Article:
Cheika said he was always clear with players about where they stood and what they needed to improve on.

“We’re always communicating a clear picture of not just where they stand overall but where they stand in direct relation to their opponents.”

Chinese mandarin cider play to join ASX

A Chinese firm specialising in making cider from mandarins is seeking to list on the Australian share market with the aim of raising up to $12 million and securing access to quality Aussie fruit.


Bojun Agriculture Holdings, chaired by former NSW National Party leader Andrew Stoner, is seeking to raise at least $7.2 million – and up to $4.8 million in oversubscriptions – through an offer of shares at 30 cents each.

Bojun Agriculture’s Jiangxi-based operating company, Bojun China, boast products including a fermented fruit-based drink produced from Nanfeng mandarins.

It also makes a fruit-based snack from strawberries, blueberries, kiwi fruit, pumpkins and the same mandarins.

Bojun believes the market for fruit-based snacks and beverages in China is growing as local consumers become more affluent and health conscious.

The company hopes to benefit from the free trade agreement between China and Australia, and Australia’s strong reputation in China as a producer of organic health foods.

“Bojun China plans to utilise the growing trade opportunities between China and Australia to establish a network of cooperation with Australian companies,” Bojun said in its prospectus.

Bojun has entered into two memorandums of understanding with Preshafood and the NSW Department of Primary Industries’ horticulture unit to test the suitability of Australian products in the Chinese market.

Bojun plans to use the funds raised through the share offer to fund expansion and research, upgrade its facilities in China, develop new products, and form collaborations with other companies.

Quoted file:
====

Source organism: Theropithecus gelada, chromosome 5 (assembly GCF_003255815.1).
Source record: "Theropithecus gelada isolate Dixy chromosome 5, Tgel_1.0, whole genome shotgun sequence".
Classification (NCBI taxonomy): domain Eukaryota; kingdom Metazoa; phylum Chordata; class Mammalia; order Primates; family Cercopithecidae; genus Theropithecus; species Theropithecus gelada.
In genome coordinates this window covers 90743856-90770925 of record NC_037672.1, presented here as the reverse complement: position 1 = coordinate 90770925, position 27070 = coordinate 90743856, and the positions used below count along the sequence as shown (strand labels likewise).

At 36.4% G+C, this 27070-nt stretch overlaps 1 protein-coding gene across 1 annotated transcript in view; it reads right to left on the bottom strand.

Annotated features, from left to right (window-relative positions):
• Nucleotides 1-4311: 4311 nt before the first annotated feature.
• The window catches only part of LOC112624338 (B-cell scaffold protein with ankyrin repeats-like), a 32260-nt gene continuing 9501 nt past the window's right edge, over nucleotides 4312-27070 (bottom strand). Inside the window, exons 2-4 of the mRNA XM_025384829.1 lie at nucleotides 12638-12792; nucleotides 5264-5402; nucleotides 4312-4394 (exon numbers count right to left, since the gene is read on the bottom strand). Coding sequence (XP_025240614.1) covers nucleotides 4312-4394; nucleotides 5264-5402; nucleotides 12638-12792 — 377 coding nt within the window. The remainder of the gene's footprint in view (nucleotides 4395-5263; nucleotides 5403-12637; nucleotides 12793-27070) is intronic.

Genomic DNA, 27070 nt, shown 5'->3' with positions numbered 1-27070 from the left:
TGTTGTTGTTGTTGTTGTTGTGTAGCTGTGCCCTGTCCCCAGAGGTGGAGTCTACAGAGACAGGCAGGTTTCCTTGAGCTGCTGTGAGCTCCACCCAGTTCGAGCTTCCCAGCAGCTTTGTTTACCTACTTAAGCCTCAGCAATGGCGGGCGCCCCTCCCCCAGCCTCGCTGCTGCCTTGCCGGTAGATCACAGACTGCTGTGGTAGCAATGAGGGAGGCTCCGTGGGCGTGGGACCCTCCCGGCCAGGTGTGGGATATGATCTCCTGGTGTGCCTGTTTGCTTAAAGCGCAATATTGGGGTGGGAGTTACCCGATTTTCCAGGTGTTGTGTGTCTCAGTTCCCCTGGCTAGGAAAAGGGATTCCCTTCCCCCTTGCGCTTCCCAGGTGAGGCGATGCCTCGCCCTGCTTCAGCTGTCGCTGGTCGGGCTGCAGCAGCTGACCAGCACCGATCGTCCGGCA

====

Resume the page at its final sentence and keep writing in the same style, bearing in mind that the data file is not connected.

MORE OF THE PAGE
Several other China-based agricultural companies are listed on the Australian share market, including China Dairy Corporation, fresh fruit and vegetable supplier Jiajiafu Modern Agriculture, and Dongfang Modern Agriculture

Dongfang cultivates mandarins, pomelos, oranges and camellia seeds and is also based in Jiangxi province.

The share offer closes on October 27 and Bojun hopes to start trading on the Australian Securities Exchange on November 6.

Same-sex marriage: ‘Like Love’ group to monitor anti-LGBTIQ content during campaign

A group of trained volunteers from Queensland will form ‘Like Love’, a group created to monitor forums and social media to report content that incites hatred during the same-sex marriage postal survey.


Anti-gay posters and pamphlets have popped up across Sydney and in inner Brisbane’s West End over the last month raising fears of the types of vilification the LGBTI community will face throughout the postal vote.

Part of a poster seen in MelbourneTwitter

LGBTI Legal Service President Matilda Alexander said there was a misconception that hate speech was acceptable and part of freedom of speech.

“At the legal service we have seen an increase in hate speech online, in posters, in discussions in the media and there seems to be a misconception that freedom of speech allows you to say whatever you want and villify people on the basis of their sexuality and their gender identity,” Ms Alexander told SBS World News.

“We wanted to make sure firstly, that people know that kind of speech is unlawful and secondly, to have the tool available to be able to make a complaint and bring it to our attention so we can make a complaint to the relevant anti-discrimination body in Queensland.”

0:00 Same-sex marriage campaign laws banning vilification pass the Senate Share Same-sex marriage campaign laws banning vilification pass the Senate

Ms Alexander said the group was formed to give individuals a legal shoulder to lean on when combating homophobic slurs.

“We have noticed during the lead up to the postal vote, and even around discussions about the plebiscite, there was a lot of homophobic comments and a lot of homophobia generated in society,” Ms Alexander said.